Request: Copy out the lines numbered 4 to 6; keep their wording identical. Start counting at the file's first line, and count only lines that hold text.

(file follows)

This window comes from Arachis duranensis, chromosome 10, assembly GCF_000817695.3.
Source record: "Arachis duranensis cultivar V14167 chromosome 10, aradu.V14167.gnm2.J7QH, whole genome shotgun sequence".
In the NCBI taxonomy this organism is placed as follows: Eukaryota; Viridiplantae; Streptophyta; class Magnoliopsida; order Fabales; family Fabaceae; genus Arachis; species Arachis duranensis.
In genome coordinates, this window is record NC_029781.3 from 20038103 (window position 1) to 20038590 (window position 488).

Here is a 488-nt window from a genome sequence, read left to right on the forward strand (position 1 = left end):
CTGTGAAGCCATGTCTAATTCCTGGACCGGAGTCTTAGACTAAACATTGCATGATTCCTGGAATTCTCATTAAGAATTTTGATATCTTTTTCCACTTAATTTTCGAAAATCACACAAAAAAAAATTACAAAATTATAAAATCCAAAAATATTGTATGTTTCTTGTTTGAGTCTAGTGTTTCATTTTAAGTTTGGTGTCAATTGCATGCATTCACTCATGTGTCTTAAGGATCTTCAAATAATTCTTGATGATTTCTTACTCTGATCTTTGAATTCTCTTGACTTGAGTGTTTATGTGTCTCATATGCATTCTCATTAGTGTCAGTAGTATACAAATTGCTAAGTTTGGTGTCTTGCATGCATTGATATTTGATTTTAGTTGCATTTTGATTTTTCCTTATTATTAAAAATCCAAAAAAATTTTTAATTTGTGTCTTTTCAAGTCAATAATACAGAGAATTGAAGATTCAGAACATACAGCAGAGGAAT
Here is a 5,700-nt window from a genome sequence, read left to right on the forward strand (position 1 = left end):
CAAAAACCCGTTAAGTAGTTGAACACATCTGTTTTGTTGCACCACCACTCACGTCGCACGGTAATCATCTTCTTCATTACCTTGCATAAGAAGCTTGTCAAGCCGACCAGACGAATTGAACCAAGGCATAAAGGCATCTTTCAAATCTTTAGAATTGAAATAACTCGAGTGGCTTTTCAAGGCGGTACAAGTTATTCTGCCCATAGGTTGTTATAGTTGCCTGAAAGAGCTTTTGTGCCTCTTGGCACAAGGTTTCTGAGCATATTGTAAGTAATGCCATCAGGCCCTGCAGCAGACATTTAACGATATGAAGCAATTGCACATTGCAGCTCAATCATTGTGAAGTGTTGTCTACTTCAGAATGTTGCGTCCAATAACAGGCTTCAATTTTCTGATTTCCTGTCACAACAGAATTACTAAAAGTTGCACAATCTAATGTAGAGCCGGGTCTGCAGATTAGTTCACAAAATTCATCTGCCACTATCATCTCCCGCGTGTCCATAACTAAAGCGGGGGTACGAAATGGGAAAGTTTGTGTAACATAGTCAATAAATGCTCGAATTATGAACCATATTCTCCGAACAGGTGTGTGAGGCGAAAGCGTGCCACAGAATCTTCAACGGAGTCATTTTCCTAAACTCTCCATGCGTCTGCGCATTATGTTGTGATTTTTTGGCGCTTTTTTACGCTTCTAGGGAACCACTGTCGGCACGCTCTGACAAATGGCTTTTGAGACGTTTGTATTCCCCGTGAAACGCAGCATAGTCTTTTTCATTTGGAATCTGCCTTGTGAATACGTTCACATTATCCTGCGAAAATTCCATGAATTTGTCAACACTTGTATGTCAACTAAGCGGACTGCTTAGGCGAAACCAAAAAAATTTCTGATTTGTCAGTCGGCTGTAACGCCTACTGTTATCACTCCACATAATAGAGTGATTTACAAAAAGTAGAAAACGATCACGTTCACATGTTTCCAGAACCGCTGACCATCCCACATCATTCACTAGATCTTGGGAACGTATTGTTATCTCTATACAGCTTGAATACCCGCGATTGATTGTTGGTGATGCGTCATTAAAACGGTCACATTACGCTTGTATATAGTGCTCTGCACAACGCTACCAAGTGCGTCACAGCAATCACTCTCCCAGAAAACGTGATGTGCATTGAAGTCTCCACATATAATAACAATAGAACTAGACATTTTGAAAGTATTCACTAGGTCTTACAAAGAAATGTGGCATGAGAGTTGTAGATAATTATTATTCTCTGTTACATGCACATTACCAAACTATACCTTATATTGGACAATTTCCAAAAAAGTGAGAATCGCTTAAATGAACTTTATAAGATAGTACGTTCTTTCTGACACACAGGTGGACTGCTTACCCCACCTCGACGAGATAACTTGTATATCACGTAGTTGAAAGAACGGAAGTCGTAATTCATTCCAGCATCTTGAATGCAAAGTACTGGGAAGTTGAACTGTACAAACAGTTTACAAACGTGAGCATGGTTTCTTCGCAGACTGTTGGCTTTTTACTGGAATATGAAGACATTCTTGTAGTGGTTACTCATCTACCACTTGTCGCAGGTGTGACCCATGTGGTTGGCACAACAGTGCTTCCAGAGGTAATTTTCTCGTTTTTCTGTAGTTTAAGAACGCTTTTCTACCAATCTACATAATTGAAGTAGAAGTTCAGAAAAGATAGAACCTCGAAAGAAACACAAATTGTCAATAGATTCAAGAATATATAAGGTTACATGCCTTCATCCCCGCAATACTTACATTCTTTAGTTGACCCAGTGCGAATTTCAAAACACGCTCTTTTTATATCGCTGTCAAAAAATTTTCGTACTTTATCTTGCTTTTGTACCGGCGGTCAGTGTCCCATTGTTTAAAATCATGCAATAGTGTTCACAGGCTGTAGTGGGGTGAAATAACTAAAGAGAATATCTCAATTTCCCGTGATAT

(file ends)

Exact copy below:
In genome coordinates, this window is record NC_029781.3 from 20038103 (window position 1) to 20038590 (window position 488).

Here is a 488-nt window from a genome sequence, read left to right on the forward strand (position 1 = left end):
CTGTGAAGCCATGTCTAATTCCTGGACCGGAGTCTTAGACTAAACATTGCATGATTCCTGGAATTCTCATTAAGAATTTTGATATCTTTTTCCACTTAATTTTCGAAAATCACACAAAAAAAAATTACAAAATTATAAAATCCAAAAATATTGTATGTTTCTTGTTTGAGTCTAGTGTTTCATTTTAAGTTTGGTGTCAATTGCATGCATTCACTCATGTGTCTTAAGGATCTTCAAATAATTCTTGATGATTTCTTACTCTGATCTTTGAATTCTCTTGACTTGAGTGTTTATGTGTCTCATATGCATTCTCATTAGTGTCAGTAGTATACAAATTGCTAAGTTTGGTGTCTTGCATGCATTGATATTTGATTTTAGTTGCATTTTGATTTTTCCTTATTATTAAAAATCCAAAAAAATTTTTAATTTGTGTCTTTTCAAGTCAATAATACAGAGAATTGAAGATTCAGAACATACAGCAGAGGAAT